You can graph [latex]x+4=\sqrt{x+10}[/latex] on a coordinate plane by breaking it into a system of two equations: [latex]y=x+4[/latex] and [latex]y=\sqrt{x+10}[/latex]. The graph is shown below. Notice how the two graphs intersect at one point, when the value of x is [latex]−1[/latex]. This is the value of x that satisfies both equations, so it is the solution to the system.

A straight line called y=x+4 and a curved line called y= the square root of x+10. The lines cross at the point (-1,3).

Now, following the work we did in the example problem, let us square both of the expressions to remove the variable from the radical. Instead of solving the equation [latex]x+4=\sqrt{x+10}[/latex], we are now solving the equation [latex]\left(x+4\right)^{2}=\left(\sqrt{x+10}\right)^{2}[/latex] , or [latex]x^{2}+8x+16=x+10[/latex]. The graphs of [latex]y=x^{2}+8x+16[/latex] and [latex]y=x+10[/latex] are plotted below. Notice how the two graphs intersect at two points, when the values of x are [latex]−1[/latex] and [latex]−6[/latex].

An upward-sloping line that cross a parabola at two points. The line is called y=x+10. The parabola is called y=x squared + 8x +16. The line cross the parabola at the point (-6,4) and (-1,9).

Although [latex]x=−1[/latex] is shown as a solution in both graphs, squaring both sides of the equation had the effect of adding an extraneous solution, [latex]x=−6[/latex]. Again, this is why it is so important to check your answers when solving radical equations!


Solve. [latex] 4+\sqrt{x+2}=x[/latex]

In the next video, we show another example of radical equations that have extraneous solutions. Always remember to check your answers for radical equations.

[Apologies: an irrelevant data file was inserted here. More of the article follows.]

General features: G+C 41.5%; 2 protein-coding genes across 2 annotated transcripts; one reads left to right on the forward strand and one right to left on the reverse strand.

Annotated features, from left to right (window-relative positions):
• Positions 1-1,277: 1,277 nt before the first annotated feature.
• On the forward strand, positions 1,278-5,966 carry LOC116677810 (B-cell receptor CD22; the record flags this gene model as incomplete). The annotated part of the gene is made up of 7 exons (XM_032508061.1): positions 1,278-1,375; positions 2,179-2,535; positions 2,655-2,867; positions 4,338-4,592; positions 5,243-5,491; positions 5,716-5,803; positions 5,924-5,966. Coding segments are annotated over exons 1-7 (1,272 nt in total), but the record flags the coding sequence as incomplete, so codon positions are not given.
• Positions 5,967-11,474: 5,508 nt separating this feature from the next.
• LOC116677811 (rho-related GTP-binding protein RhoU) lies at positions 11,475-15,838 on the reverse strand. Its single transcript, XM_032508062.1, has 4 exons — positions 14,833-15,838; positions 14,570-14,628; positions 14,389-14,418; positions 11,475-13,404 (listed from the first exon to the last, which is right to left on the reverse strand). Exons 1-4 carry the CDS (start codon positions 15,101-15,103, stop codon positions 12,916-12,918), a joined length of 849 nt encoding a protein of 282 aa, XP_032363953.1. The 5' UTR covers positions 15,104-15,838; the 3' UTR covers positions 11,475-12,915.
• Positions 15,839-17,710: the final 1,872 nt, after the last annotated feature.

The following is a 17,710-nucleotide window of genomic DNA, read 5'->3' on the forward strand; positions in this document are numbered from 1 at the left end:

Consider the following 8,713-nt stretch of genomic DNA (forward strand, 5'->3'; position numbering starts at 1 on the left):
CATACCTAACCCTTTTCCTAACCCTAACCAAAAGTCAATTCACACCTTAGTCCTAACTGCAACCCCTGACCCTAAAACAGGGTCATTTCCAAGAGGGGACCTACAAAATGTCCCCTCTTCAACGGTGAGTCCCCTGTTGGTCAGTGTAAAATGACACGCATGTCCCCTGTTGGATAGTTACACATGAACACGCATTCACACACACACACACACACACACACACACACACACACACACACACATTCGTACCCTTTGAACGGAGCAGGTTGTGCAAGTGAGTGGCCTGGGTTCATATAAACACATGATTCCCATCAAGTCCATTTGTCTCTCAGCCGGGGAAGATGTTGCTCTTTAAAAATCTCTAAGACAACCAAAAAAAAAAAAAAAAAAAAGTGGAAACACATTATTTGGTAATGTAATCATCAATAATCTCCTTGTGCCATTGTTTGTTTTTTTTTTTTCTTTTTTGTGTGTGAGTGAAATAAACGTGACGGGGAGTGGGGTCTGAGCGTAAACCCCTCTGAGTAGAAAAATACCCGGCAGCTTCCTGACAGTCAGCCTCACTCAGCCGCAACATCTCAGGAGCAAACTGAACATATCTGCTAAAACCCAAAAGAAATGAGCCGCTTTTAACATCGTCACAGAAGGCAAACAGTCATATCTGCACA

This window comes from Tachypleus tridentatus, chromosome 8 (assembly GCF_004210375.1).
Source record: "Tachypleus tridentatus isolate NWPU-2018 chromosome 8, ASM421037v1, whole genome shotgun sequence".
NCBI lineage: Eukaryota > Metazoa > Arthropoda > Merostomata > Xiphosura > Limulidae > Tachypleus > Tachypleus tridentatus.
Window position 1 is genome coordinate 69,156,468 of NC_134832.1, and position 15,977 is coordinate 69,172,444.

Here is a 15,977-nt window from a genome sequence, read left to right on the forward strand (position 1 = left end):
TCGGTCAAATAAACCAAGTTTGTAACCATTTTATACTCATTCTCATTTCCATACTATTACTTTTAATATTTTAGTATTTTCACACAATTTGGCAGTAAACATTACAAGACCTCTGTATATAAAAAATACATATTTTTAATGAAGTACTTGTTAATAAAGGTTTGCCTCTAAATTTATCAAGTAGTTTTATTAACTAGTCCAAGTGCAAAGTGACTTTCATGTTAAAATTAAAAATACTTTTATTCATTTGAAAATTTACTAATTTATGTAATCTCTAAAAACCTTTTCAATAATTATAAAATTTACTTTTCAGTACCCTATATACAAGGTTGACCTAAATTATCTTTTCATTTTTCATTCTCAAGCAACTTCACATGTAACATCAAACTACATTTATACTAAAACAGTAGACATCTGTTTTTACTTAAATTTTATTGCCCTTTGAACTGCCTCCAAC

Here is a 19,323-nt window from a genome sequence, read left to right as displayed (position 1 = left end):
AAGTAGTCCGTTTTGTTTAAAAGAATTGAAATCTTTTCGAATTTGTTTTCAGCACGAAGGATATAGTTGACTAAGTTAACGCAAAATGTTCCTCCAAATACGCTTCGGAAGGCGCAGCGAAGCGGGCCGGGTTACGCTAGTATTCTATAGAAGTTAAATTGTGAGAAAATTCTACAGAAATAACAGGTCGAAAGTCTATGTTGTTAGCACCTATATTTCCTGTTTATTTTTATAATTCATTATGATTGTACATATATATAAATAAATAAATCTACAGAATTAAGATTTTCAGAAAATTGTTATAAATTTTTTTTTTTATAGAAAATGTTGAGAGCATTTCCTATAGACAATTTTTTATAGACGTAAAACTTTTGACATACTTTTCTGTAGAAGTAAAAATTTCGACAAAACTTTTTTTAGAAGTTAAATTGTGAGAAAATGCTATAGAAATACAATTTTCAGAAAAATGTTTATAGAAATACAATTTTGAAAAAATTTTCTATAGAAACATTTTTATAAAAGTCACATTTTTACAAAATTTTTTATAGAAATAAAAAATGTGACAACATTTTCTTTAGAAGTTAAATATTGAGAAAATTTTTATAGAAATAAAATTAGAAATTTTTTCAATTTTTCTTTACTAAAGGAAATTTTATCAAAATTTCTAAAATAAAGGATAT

In our last example, we will use a difference of squares to solve a radical equation with two radicals. You will see that we have to isolate and eliminate one radical first, and then tackle isolating and eliminating the other. We will also use factoring techniques for trinomials and the zero product principle to solve this equation.


Solve [latex]\sqrt{2x+3}+\sqrt{x - 2}=4[/latex].

In our last video, we show the solution for another radical equation that has square roots on both sides of the equation. Pay special attention to how you square the side that has the sum of a radical term and a constant.

Radical equations play a significant role in science, engineering, and even music. Sometimes you may need to use what you know about radical equations to solve for different variables in these types of problems.


A common method for solving radical equations is to raise both sides of an equation to whatever power will eliminate the radical sign from the equation. But be careful—when both sides of an equation are raised to an even power, the possibility exists that extraneous solutions will be introduced. When solving a radical equation, it is important to always check your answer by substituting the value back into the original equation. If you get a true statement, then that value is a solution; if you get a false statement, then that value is not a solution.